Valley Voices

Nancy Vang: An Asian-American watches ‘Fresh Off the Boat’

Finally, it is here. The first Asian-American family sitcom to hit television since 1994’s “All-American Girl.” The ABC comedy series, “Fresh Off the Boat,” set in the mid-to-late 1990s and is inspired by the life story written by celebrity chef Eddie Huang.

It stars Randall Park (Louis), Constance Wu (Jessica), Ian Chen (Evan), Forrest Wheeler (Emery) and Hudson Yang (Eddie.)

The story follows 11-year-old Eddie as his Taiwanese family moves from Washington, D.C.’s Chinatown to Orlando, Fla., in pursuit of his father’s American dream of owning a successful steak restaurant.

Present-day Eddie narrates his struggle back then to fit in with his new peers in the white-dominated Orlando community. “Fresh Off the Boat” debuted its first two episodes in February, generating a buzz in the Asian-American community.

A network television sitcom with Asian-Americans as the lead characters? It’s about time.

When telling of our different experiences, what we often forget is how funny they can be. The limited outlets where the Asian-American community could share these stories causes many of them to go unheard. That is why the introduction of an Asian-American TV family is so perfect to the world of comedy sitcoms. There aren’t any other shows that already capture this type of humor.

“Fresh Off the Boat” does it with scenes like when Eddie gets teased in the cafeteria for having Chinese food, so his mother decides to take him to buy “white people lunch.” Staring, in confused awe of the enormous, brightly lit store, his mother holds his hand and says, “If we get separated, try and join a white family. You will be safe there until I can find you.”

Yes, finally, after years of being unable to truly relate to families on TV, I can now understand how it feels like to be in on a joke.

“Well, Evan is not going to school today. His fat friend, J.J., gave him string cheese and apparently he is lactose intolerant. His body is rejecting white culture, which make me kind of proud. Good job, Evan.”

As an Asian-American growing up, I rarely saw anyone who looked like me on television. This resulted in my fascination with any glimpse I had of an Asian face on TV.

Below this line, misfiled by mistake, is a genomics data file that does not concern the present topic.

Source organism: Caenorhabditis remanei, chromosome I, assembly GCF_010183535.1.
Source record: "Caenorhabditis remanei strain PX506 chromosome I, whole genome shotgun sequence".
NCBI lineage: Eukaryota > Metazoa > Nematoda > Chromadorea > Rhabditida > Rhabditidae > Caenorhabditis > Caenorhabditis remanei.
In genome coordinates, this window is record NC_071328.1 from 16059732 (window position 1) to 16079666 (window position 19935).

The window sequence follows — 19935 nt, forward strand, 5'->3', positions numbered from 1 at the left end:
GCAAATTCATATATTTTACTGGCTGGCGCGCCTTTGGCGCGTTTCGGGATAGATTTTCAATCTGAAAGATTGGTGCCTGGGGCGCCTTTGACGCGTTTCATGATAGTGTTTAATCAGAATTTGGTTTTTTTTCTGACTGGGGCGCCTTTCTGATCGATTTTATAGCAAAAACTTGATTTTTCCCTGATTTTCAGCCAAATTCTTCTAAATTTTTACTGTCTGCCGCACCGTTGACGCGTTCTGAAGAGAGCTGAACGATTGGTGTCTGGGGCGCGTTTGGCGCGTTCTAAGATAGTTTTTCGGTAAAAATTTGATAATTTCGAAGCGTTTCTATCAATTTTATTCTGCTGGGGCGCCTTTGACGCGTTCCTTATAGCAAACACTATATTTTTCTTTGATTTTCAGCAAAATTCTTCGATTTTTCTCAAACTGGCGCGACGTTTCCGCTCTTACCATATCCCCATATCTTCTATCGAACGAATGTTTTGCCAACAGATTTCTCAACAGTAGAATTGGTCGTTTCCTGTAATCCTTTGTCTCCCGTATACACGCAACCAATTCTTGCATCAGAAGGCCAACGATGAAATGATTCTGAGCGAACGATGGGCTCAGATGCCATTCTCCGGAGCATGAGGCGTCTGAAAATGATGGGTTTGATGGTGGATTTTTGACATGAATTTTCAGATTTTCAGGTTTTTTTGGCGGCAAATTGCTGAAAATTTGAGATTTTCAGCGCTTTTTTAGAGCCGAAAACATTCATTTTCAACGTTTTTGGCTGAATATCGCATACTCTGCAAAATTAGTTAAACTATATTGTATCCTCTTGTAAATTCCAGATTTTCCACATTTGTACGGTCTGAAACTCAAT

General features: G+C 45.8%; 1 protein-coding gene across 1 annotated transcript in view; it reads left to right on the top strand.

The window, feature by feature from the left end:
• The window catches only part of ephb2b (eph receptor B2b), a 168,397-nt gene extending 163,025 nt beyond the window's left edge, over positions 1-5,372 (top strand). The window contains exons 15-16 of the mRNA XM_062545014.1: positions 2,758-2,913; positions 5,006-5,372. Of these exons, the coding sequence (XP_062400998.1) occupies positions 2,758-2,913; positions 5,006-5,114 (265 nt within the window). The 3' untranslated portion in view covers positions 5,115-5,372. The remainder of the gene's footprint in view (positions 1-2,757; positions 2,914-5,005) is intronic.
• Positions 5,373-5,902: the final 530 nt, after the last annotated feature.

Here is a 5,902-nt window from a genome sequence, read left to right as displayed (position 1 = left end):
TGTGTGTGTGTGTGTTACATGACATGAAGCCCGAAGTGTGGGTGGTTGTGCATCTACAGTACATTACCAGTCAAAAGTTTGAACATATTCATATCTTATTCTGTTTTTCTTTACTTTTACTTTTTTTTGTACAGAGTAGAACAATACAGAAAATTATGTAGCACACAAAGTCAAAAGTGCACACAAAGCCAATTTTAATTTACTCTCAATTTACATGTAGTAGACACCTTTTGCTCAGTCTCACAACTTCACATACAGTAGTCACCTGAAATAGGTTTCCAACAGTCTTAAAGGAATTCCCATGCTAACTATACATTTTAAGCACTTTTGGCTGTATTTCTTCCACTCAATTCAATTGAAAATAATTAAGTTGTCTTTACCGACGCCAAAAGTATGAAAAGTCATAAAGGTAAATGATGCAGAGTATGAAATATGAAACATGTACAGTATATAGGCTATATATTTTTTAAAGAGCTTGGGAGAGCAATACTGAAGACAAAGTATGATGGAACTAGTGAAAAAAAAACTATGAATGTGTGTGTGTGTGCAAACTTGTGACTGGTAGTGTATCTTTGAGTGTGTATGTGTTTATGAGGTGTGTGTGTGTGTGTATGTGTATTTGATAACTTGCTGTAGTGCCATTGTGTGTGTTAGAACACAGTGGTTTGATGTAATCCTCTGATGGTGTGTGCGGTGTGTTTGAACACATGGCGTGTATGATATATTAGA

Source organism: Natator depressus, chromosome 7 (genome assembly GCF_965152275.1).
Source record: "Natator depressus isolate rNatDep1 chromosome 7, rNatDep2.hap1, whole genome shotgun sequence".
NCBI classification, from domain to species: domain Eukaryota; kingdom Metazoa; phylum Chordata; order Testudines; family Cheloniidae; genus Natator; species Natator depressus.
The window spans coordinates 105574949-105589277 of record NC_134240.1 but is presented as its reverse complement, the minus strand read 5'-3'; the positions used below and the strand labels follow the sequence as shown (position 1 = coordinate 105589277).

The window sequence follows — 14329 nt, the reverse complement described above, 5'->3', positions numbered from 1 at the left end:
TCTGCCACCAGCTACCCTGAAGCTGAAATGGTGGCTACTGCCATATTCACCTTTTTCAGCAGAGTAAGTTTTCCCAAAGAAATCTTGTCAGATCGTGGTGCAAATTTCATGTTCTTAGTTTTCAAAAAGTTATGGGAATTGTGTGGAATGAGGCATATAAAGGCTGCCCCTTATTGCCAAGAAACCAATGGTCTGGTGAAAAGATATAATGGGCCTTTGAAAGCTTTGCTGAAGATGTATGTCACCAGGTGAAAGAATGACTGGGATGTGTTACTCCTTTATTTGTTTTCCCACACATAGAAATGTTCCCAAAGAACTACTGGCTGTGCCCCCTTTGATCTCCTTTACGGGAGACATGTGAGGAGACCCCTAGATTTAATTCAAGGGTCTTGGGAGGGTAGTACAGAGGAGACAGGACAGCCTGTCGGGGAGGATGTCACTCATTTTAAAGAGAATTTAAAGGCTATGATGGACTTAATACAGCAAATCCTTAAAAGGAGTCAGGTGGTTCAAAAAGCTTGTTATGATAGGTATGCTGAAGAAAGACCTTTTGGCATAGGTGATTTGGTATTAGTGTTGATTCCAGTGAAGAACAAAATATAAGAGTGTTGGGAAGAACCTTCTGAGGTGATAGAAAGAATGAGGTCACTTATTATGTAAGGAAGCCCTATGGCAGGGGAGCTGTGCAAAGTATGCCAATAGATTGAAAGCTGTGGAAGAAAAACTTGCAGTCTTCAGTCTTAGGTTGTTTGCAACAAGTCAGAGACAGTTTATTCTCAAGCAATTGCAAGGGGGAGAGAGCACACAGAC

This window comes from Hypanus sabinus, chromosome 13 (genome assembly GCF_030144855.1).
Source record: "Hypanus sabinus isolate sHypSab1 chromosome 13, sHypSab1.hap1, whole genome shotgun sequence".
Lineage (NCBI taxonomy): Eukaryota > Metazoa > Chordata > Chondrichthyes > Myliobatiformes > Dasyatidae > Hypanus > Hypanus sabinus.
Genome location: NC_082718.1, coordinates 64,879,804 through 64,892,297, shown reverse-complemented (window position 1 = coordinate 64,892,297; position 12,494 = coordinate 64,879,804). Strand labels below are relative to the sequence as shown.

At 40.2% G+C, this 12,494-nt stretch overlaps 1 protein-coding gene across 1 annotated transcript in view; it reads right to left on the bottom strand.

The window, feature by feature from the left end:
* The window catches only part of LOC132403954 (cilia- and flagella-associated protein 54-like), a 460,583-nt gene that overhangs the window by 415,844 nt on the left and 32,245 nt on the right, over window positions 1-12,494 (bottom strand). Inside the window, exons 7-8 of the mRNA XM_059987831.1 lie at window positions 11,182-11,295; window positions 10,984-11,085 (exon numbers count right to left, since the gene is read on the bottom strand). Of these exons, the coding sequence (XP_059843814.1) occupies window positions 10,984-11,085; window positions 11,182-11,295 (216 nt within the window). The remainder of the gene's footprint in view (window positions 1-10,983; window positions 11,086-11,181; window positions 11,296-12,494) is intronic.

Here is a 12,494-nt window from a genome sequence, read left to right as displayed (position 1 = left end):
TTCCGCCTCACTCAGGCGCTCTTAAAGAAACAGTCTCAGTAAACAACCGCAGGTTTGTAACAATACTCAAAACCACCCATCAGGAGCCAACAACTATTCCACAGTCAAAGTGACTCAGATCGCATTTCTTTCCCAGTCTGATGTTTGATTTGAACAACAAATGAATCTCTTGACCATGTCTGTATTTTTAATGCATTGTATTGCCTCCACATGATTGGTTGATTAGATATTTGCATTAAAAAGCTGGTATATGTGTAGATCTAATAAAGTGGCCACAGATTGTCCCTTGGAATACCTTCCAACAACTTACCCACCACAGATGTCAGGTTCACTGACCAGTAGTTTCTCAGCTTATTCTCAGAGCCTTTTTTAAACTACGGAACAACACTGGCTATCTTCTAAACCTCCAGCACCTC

“Wow, it’s an Asian!” I would think to myself, referring to the extra that appeared for half a second before blurring out of focus in a random commercial. Even the limited portrayal of Asians, no matter how racist, was enough for me as a child. It was like, “Oh look, there’s an Asian person whose sole purpose is to play the stereotype so the real characters with actual story lines can have a laugh or two in their expense. Cool.”

Obviously, something was wrong there.

Representation in the media is a very important thing. Television and movies teach us who we are and what we do. It is essential to understanding our identities. So when we can’t identify with what we see, we begin to question our own experiences.

The misrepresentation of my people in the media instilled within me a sense of shame. It took me years to understand where this embarrassment of my culture came from and seconds to realize it was wrong.

For young Asian-Americans today, ‘Fresh Off the Boat’ can be the show that helps them take full pride in who they are. This is a step for a community so underrepresented and misunderstood in the public eye. It’s time for America to see an Asian portrayed as not the butt of a joke, but rather as the one telling it.

Now with any new show come the critics. The switch in perspective portrays the white characters in a more negative light. Let’s be honest though, in the 1990’s, ignorance toward Asian-Americans was shamelessly in the open. This show is merely reflecting the racial attitudes of the time it takes place in. One can even argue that in some parts of the United States today, not much has changed.

My parents experienced it first hand. So did I as an elementary student whenever my teachers would say things like, “Wow! Your English is very good!” You can probably imagine how I felt watching a very similar scenario play out for young Eddie in the first episode.

It may come as no surprise when I say the people who critique the show the harshest are other Asian-Americans. Being the first show in 20 years to feature an Asian-American family, expectations are bound to be set high. Not only does the show have to speak for itself, it also carries the responsibility of somehow speaking for every Asian-American family out there.

In response to the criticism, actor Constance Wu said to Time magazine, “We shouldn’t be a voice for all Asians. We are such a varied group that there’s no one show that can be like, ‘This is what Asian America looks like!’ But we’re given that burden because we’re so rarely represented…”

Members of a minority group simply cannot afford the privilege to represent only themselves. This is an issue we must take time to reflect on because we also contribute to it.

We, as a community, must recognize the burden we place on ourselves when we hold each one of us responsible for the overall image of Asian America. It is an impossible expectation for one TV show to change the whole game. Yes, it is a step toward future progress but how big of a step it is can only be determined by how well it is received.

To catch episodes of “Fresh Off the Boat,” tune in Tuesdays at 8 p.m. on ABC30.